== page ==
Scottish composer Julian Wagstaff is planning a professional UK tour of his one-hour opera The Turing Test in the Alan Turing centenary year 2012
The show was a sell-out success on the Edinburgh Festival Fringe 2007, and features a singing computer as one of its characters
The tour will be conducted by James Lowe, star of the Channel 4 series Orchestra United and former Associate Conductor of the Royal Scottish National Orchestra
The producers are seeking partners/sponsors to help make the 2012 tour of The Turing Test a reality. Details at www.turingtestopera.com.
Scottish composer Julian Wagstaff has announced plans for a professional UK tour of his opera The Turing Test in October 2012, to coincide with the hundredth anniversary year of the birth of Alan Turing, legendary wartime codebreaker and pioneer of modern computing.
The opera is set in the near future and tells the fictional story of a brilliant young PhD student named Stephanie, who is trapped in a bitter battle between two rival scientists racing to build the world's first truly intelligent computer – a computer that can pass the famous Turing test.
The opera is one hour long, and is scored for six voices and a small orchestra. It is sung in English, with one of the six singers playing the part of the computer. The Turing Test was premièred by Edinburgh Studio Opera, the opera club of Edinburgh University, at the Edinburgh Festival Fringe in 2007. The production was a huge success, selling out every performance and gaining excellent reviews. It was cited by the novelist Alexander McCall Smith as a cultural highlight of 2007 in the Daily Telegraph's review of the year.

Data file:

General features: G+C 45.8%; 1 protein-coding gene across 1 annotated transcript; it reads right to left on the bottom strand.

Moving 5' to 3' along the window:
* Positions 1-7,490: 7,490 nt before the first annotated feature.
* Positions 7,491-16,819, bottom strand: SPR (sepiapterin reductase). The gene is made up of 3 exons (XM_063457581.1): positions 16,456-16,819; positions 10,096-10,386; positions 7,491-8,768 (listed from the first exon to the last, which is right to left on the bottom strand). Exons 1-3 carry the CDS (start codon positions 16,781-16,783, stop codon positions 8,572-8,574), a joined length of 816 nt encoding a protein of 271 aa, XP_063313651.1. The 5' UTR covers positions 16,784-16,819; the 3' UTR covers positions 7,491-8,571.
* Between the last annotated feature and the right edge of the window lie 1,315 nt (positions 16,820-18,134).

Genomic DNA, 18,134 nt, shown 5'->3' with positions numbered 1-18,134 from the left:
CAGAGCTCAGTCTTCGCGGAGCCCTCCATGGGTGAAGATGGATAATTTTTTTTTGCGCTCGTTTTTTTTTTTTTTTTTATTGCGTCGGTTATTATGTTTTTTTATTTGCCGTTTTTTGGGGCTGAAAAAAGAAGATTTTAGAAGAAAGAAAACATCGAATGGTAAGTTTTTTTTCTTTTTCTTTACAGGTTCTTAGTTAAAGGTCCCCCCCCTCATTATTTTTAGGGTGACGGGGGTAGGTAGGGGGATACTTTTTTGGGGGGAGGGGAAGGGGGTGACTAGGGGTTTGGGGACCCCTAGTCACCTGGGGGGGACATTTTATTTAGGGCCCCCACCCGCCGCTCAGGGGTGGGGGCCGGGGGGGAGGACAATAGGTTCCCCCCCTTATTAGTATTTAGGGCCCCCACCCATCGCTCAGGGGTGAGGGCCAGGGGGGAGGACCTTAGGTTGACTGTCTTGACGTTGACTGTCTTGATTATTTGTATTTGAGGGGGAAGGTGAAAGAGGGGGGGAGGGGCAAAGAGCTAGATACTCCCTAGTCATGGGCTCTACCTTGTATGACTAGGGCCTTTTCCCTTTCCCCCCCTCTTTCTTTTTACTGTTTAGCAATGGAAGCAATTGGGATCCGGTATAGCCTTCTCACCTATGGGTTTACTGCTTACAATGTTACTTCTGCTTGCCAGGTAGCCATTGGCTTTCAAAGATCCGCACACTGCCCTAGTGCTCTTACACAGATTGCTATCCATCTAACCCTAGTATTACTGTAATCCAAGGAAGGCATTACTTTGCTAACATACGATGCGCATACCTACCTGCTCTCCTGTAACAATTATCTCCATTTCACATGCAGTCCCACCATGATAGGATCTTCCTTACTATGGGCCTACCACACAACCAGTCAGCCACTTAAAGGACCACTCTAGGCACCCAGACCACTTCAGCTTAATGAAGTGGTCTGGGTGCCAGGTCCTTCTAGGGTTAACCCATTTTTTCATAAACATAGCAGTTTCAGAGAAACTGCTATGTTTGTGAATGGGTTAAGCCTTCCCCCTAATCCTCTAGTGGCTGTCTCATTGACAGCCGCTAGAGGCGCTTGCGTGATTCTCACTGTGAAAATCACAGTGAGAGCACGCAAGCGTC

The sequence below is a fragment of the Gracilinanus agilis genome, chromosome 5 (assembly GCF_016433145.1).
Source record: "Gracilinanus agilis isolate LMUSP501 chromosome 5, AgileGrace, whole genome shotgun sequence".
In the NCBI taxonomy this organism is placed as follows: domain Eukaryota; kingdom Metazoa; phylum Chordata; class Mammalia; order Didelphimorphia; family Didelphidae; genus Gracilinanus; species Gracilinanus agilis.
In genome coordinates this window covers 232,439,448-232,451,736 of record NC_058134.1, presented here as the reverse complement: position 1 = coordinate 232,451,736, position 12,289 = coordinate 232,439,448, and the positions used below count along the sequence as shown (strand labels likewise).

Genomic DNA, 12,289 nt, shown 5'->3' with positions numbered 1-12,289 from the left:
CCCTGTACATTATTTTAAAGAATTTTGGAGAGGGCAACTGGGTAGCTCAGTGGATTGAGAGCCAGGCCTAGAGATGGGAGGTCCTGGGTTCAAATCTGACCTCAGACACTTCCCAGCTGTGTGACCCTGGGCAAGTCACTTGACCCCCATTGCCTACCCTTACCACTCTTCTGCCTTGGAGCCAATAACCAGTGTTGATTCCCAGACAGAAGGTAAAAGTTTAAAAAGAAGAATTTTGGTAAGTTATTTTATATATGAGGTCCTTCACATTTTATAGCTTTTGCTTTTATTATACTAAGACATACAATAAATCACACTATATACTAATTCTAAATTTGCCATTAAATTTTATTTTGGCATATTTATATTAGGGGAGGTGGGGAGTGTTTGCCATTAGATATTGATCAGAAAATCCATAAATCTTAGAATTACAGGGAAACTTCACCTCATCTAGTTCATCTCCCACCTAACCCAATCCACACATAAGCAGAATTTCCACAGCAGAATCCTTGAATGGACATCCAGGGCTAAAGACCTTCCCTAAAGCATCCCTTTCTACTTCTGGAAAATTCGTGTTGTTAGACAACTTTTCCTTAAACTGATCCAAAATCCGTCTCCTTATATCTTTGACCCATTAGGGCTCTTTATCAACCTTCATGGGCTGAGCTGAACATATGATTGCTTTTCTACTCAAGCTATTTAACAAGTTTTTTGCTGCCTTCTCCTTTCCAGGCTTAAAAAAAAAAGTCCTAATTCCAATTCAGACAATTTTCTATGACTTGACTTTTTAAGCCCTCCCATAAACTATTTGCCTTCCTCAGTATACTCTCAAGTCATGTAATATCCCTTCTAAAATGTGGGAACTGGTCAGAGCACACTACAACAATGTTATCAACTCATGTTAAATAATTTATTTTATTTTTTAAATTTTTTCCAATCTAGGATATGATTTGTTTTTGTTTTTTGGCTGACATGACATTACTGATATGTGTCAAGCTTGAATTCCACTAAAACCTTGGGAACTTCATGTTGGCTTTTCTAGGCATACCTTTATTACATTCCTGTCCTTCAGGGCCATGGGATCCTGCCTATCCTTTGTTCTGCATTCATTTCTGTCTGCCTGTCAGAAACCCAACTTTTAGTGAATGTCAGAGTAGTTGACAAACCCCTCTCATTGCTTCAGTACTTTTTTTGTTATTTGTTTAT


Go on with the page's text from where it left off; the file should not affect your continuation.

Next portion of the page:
Julian Wagstaff said: “I am very excited about taking The Turing Test on tour. Alan Turing is a real hero of mine, and it will be wonderful to see a professional revival of my opera in this, his centenary year. I've got a great team working with me on the project, and I'm particularly thrilled that a conductor of such talent and renown as James Lowe has come on board for the current production.”
The composer added: “Inevitably, a professional opera production requires considerable resources. The planned tour represents a great opportunity for commercial and non-commercial organisations within the technology sector and beyond to partner with us as sponsors. There will be a major media campaign to support the tour, and an educational strand which will engage with schools and colleges at the tour locations. We aim to bring the important concepts that Turing engaged with so brilliantly to a wider audience, while at the same time introducing new audiences to contemporary music and opera.”
Organisations interested in sponsoring the tour can request a prospectus via the opera website at www.turingtestopera.com. Julian plans to present the opera in London, Cambridge, Manchester, Glasgow and Edinburgh. Discussions are also ongoing about potential performances in Oslo and Berlin.
Next section: Notes to Editors
Notes to Editors:
Show: The Turing Test – a chamber opera by Julian Wagstaff
Venues: Appropriate venues in London, Cambridge, Manchester, Glasgow, Edinburgh etc. TBC (subject to finance)
Dates: October 2012, TBC
Julian Wagstaff (composer/producer)